[Show abstract][Hide abstract] ABSTRACT: Tumor escape from immunity, as well as the failure of several anti-cancer vaccination and cellular immunotherapy approaches, is suggested to be due to the angiogenesis-mediated suppression of endothelial cell (EC) adhesion molecules involved in leukocyte-vessel wall interactions. We hypothesized that inhibition of angiogenesis would overcome this escape from immunity. We investigated this in vivo by means of intravital microscopy and ex vivo by immunohistochemistry in two mouse tumor models. Angiogenesis inhibitors anginex, endostatin, and angiostatin, and the chemotherapeutic agent paclitaxel were found to significantly stimulate leukocyte-vessel wall interactions by circumvention of EC anergy in vivo, i.e., by the up-regulation of endothelial adhesion molecules in tumor vessels. This was confirmed by in vitro studies of cultured EC at the protein and mRNA levels. The new angiostatic designer peptide anginex was most potent at overcoming EC anergy; the enhanced leukocyte-vessel interactions led to an increase in the numbers of tumor infiltrating leukocytes. While anginex inhibited tumor growth and microvessel density significantly, the amount of infiltrated leukocytes (CD45), as well as the number of CD8+ cytotoxic T lymphocytes, was enhanced markedly. The current results suggest that immunotherapy strategies can be improved by combination with anti-angiogenesis.
Full-text · Article · May 2006 · The FASEB Journal
[Show abstract][Hide abstract] ABSTRACT: To study the relationship between the angiogenic profile and leukocyte infiltration of tumors, single cell suspensions of archival frozen medullary and ductal breast cancer tissues were analyzed by flow cytometry. The amount of leukocytes and endothelial cells was measured, as well as the expression of intercellular adhesion molecule-1 (ICAM-1) on the endothelial cell fraction. A significantly higher number (3.2-fold) of infiltrating leukocytes was observed in medullary carcinoma. The composition of this infiltrate was similar to that seen in ductal carcinomas. The more intense infiltrate was explained by the approximately 3-fold enhanced endothelial ICAM-1 expression in medullary carcinoma. The angiogenic profile of all tumors was assessed by quantitative real-time reverse transcription-PCR analysis. Vascular endothelial growth factor (VEGF)-C and VEGF-D, but not VEGF-A, basic fibroblast growth factor, placental growth factor, and angiopoietins 1, 2, and 3 showed a relatively higher level of expression in ductal carcinoma than in medullary carcinoma. In vitro, both VEGF-C and VEGF-D were found to decrease endothelial ICAM-1 expression in the presence of basic fibroblast growth factor. These data suggest that in vivo angiogenic stimuli prevent the formation of an effective leukocyte infiltrate in tumors by suppressing endothelial ICAM-1 expression.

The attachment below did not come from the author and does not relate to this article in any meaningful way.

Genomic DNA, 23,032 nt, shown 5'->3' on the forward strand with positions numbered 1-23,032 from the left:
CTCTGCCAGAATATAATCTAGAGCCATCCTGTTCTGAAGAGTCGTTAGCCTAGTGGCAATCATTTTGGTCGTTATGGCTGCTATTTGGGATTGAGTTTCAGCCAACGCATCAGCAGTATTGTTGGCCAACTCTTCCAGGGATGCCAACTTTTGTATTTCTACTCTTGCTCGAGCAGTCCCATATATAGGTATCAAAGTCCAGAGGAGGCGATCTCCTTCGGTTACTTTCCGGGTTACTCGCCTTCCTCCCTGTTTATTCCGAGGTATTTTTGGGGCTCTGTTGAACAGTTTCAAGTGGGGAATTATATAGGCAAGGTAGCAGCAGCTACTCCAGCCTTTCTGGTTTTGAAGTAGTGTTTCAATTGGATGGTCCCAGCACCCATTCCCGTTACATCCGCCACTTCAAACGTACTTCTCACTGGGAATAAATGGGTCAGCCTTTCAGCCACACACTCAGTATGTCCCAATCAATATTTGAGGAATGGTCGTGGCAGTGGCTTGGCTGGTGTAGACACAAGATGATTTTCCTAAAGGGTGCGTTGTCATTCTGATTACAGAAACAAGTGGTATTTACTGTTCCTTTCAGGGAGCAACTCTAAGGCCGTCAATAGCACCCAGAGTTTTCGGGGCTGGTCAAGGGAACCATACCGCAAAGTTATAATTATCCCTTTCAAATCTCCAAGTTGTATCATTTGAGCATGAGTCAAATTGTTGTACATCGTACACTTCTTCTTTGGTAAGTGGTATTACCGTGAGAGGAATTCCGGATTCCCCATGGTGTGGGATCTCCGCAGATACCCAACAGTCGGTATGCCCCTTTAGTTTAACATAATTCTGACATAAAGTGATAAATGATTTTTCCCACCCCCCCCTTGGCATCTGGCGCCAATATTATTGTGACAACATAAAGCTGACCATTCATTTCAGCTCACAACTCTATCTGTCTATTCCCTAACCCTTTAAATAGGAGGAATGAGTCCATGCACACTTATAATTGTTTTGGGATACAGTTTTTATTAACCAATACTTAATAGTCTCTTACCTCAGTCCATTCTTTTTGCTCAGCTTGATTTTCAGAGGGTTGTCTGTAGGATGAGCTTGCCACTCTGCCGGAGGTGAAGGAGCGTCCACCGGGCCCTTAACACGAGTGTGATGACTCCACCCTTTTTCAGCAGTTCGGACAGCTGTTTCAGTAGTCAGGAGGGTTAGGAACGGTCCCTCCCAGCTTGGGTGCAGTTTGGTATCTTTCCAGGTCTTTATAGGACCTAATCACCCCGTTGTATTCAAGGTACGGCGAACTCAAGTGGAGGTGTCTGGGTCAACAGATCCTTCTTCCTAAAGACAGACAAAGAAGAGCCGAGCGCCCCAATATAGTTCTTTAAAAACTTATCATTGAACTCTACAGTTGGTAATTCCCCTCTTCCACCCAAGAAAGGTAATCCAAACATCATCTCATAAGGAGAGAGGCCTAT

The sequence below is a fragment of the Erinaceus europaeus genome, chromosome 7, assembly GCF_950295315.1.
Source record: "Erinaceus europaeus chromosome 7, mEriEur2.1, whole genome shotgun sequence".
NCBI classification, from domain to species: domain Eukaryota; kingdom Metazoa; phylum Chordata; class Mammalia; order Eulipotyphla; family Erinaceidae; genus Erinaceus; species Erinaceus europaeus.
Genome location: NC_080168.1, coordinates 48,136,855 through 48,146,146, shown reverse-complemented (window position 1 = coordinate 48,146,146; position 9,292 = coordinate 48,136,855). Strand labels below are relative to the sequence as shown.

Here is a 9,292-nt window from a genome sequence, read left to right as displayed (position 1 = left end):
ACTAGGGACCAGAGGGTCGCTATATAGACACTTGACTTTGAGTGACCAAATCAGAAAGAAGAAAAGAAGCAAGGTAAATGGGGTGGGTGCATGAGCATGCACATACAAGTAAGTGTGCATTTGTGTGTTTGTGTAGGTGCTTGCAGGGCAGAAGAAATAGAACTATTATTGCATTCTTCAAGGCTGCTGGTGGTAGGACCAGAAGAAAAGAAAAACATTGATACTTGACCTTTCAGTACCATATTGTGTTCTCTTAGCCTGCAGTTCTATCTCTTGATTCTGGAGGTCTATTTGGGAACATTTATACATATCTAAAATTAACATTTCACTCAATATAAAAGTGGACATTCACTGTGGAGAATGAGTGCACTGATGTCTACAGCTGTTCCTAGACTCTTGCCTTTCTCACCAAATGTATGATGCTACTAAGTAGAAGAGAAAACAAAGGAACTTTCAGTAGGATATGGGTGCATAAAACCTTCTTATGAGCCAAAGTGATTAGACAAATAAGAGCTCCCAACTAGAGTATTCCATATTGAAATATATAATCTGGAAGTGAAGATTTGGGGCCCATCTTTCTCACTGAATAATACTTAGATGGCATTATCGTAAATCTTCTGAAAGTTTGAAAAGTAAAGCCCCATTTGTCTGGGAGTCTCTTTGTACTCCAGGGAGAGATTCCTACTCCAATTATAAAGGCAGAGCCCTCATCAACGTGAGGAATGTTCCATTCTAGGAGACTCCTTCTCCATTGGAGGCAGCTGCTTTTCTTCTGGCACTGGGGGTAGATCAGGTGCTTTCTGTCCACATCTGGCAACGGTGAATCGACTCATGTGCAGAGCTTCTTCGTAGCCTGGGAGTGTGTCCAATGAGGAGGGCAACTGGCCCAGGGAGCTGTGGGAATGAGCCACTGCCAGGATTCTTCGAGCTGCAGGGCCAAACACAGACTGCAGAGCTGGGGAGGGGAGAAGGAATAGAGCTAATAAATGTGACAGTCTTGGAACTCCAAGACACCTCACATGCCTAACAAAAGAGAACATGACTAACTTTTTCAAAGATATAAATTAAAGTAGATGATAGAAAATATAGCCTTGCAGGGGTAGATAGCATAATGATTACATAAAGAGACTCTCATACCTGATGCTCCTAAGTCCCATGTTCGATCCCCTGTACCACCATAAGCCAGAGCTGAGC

Full-text · Article · Dec 2004 · Clinical Cancer Research
[Show abstract][Hide abstract] ABSTRACT: It is known that angiogenesis is of pivotal importance for the development of endometriosis. However, in the treatment of endometriosis patients, prevention of endometriosis lesion development only will not be sufficient as a therapy. Treatment options, aimed at interfering with established lesions, have to be developed. In this study we evaluated whether inhibition of angiogenesis by angiostatic therapy is also effective in antagonizing the sustentation of endometriosis. We evaluated the effect of the angiostatic compounds antihuman vascular endothelial growth factor, TNP-470, endostatin, and anginex on the growth of established endometriosis lesions in the nude mouse model. We show that human endometrium in the proliferative endometrium is highly angiogenic and that vascular endothelial growth factor-A is the most important angiogenesis promotory factor. The angiostatic compounds significantly decreased microvessel densities and the number of established endometriosis lesions. In the remaining lesions, the number of pericyte-protected vessels is not different in control and treated mice; however, the number of unprotected vessels was significantly reduced in the groups treated with the angiostatic agents. Our data demonstrate that inhibitors of angiogenesis effectively interfere with the maintenance and growth of endometriosis by inhibiting angiogenesis. This suggests that the use of angiostatic agents may be promising as a therapy for endometriosis.